418 S.E.2d 317

A. V.A. CONSTRUCTION CORPORATION, Appellant v. PALMETTO LAND CLEARING, INC., and Cainhoy Landing Associates, a South Carolina Partnership, D.J. Jones, a Limited Partnership, Douglas J. Jones, Jr., general partner, and Stackpole-Hall, a Limited Partnership, R. Dauer Stackpole, general partner, as general partners, Defendants, of whom Cainhoy Landing Associates, a South Carolina Partnership, D.J. Jones, a Limited Partnership, Douglas J. Jones, Jr., general partner, and Stackpole-Hall, a Limited Partnership, R. Dauer Stackpole, general partner, as general partners, are Respondents.

1810Court of Appeals of South Carolina.Heard April 14, 1992.
Decided May 11, 1992.

Steven L. Smith and Joe S. Dusenbury, Jr., both of Smith Collins, North Charleston, for appellant.

Cheryl D. Shoun and Robert L. Wylie, IV, both of Robinson, Wall Hastie, Charleston, for respondents.

Heard April 14, 1992.

Decided May 11, 1992

GOOLSBY, Judge:

A.V.A. Construction Corporation, a subcontractor, gave notice of a mechanic’s lien against the property of Cainhoy Landing Associates when Cainhoy’s general contractor, Palmetto Land Clearing, Inc., failed to pay A.V.A. for labor and materials furnished by A.V.A. The master held A.V.A. “failed to establish a valid lien against Cainhoy . . . [because] . . . Cainhoy

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. . . ha[d] paid the general contractor . . . the entire amount of the contract between Cainhoy . . . and [the general contractor] prior to notice of the lien being given to Cainhoy . . . by . . . A.V.A. . . .” In a subsequent order, the master also awarded Cainhoy attorney fees. A.V.A. appeals. The dispositive issue is whether a credit given a contractor for pre-existing debts of the contractor to the owner can constitute payment under S.C. Code Ann. § 29-5-40 (1991)[1] where there is no evidence of either fraud or bad faith.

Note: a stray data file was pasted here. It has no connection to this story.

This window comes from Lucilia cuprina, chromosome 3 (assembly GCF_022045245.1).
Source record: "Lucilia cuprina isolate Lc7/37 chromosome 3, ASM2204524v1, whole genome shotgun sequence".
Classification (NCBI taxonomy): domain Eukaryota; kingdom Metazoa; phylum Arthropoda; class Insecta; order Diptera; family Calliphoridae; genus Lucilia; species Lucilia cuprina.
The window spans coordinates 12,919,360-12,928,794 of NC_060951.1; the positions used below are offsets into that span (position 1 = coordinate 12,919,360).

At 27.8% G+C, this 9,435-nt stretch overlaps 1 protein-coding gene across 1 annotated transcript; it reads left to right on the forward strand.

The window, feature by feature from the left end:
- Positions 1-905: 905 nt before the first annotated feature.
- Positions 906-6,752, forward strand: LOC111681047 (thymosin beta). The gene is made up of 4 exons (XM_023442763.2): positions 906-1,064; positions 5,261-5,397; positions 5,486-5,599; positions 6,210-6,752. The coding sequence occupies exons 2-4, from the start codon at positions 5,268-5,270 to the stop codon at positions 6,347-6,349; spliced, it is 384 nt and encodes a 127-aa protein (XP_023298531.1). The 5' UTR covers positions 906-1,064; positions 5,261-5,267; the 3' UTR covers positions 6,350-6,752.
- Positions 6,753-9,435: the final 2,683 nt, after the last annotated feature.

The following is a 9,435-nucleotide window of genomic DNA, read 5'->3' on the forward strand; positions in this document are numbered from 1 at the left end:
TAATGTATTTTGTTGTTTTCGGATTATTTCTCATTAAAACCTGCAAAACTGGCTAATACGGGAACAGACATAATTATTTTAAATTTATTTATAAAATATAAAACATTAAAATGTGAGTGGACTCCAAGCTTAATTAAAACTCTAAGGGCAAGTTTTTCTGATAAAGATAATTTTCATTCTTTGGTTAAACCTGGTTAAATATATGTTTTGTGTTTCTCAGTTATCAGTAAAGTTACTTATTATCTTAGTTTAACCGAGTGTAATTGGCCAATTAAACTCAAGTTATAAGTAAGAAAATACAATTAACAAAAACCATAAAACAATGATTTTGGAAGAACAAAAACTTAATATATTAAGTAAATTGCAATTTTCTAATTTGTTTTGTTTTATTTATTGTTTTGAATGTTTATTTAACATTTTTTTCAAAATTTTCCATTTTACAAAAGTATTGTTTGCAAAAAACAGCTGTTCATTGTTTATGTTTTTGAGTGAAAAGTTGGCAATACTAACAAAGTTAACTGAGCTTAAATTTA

Cainhoy, a limited partnership composed of D.J. Jones, a limited partnership, Douglas J. Jones, Jr., Stackpole-Hall, a limited partnership, and R. Dauer Stackpole, owns a track of land known as Cainhoy’s Landing. Palmetto specializes in clearing and grading and in the construction of subdivisions. A.V.A. specializes in grading and paving.

After Cainhoy hired Palmetto to serve as its general contractor on a subdivision project, Palmetto subcontracted with A.V.A. to supply asphalt and to perform paving services within the subdivision.

After Palmetto failed to pay A.V.A. the amount owed it, A.V.A. notified Cainhoy of the furnishing of labor and materials and of the amount due it from Palmetto. A.V.A. also served a summons and complaint upon Cainhoy seeking to foreclose its mechanic’s lien. Cainhoy defended, asserting that A.V.A.’s complaint should be dismissed because Cainhoy had paid Palmetto all sums due Palmetto on the contract before receiving A.V.A.’s notice

Cainhoy’s payments to Palmetto included, as the parties describe them, certain “trade-outs” between Cainhoy and Palmetto. These so-called “trade-outs” consisted of a credit given by Palmetto to Cainhoy in exchange for the cancellation of a like amount in debts owed by Palmetto to a Cainhoy partner.